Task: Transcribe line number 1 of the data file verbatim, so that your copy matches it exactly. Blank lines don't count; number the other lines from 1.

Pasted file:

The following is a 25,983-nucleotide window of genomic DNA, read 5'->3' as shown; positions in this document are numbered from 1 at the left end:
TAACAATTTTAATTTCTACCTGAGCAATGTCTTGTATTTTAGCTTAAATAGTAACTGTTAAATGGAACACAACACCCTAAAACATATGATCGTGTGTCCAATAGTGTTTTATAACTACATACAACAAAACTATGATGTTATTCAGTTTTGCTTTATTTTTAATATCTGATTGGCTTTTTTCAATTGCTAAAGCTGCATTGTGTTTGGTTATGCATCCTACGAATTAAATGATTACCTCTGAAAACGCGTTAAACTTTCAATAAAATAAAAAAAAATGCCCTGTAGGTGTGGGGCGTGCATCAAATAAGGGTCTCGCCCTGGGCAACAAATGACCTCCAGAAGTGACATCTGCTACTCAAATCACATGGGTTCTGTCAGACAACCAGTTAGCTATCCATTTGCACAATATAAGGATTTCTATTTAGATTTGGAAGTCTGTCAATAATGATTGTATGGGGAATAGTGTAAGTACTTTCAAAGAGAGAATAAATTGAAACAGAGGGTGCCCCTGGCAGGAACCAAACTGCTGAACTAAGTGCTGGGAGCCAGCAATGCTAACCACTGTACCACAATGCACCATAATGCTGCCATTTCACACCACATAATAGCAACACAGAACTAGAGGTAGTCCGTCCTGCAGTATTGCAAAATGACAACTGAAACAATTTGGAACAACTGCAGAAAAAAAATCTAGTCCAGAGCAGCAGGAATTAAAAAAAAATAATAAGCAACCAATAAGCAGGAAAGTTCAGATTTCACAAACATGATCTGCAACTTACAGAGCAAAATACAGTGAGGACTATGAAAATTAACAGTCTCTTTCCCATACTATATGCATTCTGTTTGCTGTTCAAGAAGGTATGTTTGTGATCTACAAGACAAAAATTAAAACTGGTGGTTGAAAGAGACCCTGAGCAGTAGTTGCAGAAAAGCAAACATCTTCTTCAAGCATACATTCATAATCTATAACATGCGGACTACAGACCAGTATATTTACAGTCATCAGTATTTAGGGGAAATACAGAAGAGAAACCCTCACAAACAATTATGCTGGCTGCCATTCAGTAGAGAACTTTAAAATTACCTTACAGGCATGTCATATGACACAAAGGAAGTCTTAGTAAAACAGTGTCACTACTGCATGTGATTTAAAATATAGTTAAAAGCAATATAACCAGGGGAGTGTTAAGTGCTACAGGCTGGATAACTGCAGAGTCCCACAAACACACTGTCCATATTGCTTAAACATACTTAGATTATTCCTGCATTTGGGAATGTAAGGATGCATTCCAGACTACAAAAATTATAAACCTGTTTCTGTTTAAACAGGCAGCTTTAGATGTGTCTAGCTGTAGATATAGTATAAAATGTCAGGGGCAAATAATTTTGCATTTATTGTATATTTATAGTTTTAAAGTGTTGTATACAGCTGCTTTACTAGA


The following is a 25,983-nucleotide window of genomic DNA, read 5'->3' as shown; positions in this document are numbered from 1 at the left end: